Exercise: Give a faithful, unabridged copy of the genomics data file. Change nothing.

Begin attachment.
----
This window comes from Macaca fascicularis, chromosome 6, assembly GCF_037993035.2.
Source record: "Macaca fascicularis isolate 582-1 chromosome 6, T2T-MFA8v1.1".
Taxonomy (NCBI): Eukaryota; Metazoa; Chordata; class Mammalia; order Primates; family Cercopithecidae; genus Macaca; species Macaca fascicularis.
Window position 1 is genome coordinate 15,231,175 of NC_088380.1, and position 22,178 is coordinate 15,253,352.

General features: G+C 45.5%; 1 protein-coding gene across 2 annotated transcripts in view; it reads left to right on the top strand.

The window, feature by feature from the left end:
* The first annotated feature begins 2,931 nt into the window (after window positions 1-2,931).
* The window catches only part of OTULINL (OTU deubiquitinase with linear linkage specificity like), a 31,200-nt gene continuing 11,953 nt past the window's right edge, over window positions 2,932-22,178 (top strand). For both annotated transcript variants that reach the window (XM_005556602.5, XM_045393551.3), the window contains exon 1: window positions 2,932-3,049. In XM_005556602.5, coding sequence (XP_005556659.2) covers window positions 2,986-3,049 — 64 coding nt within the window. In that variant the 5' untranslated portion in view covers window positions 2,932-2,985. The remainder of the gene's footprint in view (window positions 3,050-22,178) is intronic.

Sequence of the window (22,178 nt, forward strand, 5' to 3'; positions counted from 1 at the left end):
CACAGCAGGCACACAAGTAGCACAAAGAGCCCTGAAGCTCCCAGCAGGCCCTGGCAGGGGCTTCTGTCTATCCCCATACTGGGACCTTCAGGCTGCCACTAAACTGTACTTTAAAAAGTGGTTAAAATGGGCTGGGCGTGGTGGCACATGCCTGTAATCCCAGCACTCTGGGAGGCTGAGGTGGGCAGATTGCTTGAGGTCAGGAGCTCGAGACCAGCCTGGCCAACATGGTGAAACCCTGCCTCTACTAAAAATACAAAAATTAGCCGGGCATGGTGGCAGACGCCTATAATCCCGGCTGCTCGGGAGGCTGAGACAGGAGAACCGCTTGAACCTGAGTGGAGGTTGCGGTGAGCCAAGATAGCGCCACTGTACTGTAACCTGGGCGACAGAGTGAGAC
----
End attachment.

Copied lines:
This window comes from Macaca fascicularis, chromosome 6, assembly GCF_037993035.2.
Source record: "Macaca fascicularis isolate 582-1 chromosome 6, T2T-MFA8v1.1".
Taxonomy (NCBI): Eukaryota; Metazoa; Chordata; class Mammalia; order Primates; family Cercopithecidae; genus Macaca; species Macaca fascicularis.
Window position 1 is genome coordinate 15,231,175 of NC_088380.1, and position 22,178 is coordinate 15,253,352.

General features: G+C 45.5%; 1 protein-coding gene across 2 annotated transcripts in view; it reads left to right on the top strand.

The window, feature by feature from the left end:
* The first annotated feature begins 2,931 nt into the window (after window positions 1-2,931).
* The window catches only part of OTULINL (OTU deubiquitinase with linear linkage specificity like), a 31,200-nt gene continuing 11,953 nt past the window's right edge, over window positions 2,932-22,178 (top strand). For both annotated transcript variants that reach the window (XM_005556602.5, XM_045393551.3), the window contains exon 1: window positions 2,932-3,049. In XM_005556602.5, coding sequence (XP_005556659.2) covers window positions 2,986-3,049 — 64 coding nt within the window. In that variant the 5' untranslated portion in view covers window positions 2,932-2,985. The remainder of the gene's footprint in view (window positions 3,050-22,178) is intronic.

Sequence of the window (22,178 nt, forward strand, 5' to 3'; positions counted from 1 at the left end):
CACAGCAGGCACACAAGTAGCACAAAGAGCCCTGAAGCTCCCAGCAGGCCCTGGCAGGGGCTTCTGTCTATCCCCATACTGGGACCTTCAGGCTGCCACTAAACTGTACTTTAAAAAGTGGTTAAAATGGGCTGGGCGTGGTGGCACATGCCTGTAATCCCAGCACTCTGGGAGGCTGAGGTGGGCAGATTGCTTGAGGTCAGGAGCTCGAGACCAGCCTGGCCAACATGGTGAAACCCTGCCTCTACTAAAAATACAAAAATTAGCCGGGCATGGTGGCAGACGCCTATAATCCCGGCTGCTCGGGAGGCTGAGACAGGAGAACCGCTTGAACCTGAGTGGAGGTTGCGGTGAGCCAAGATAGCGCCACTGTACTGTAACCTGGGCGACAGAGTGAGAC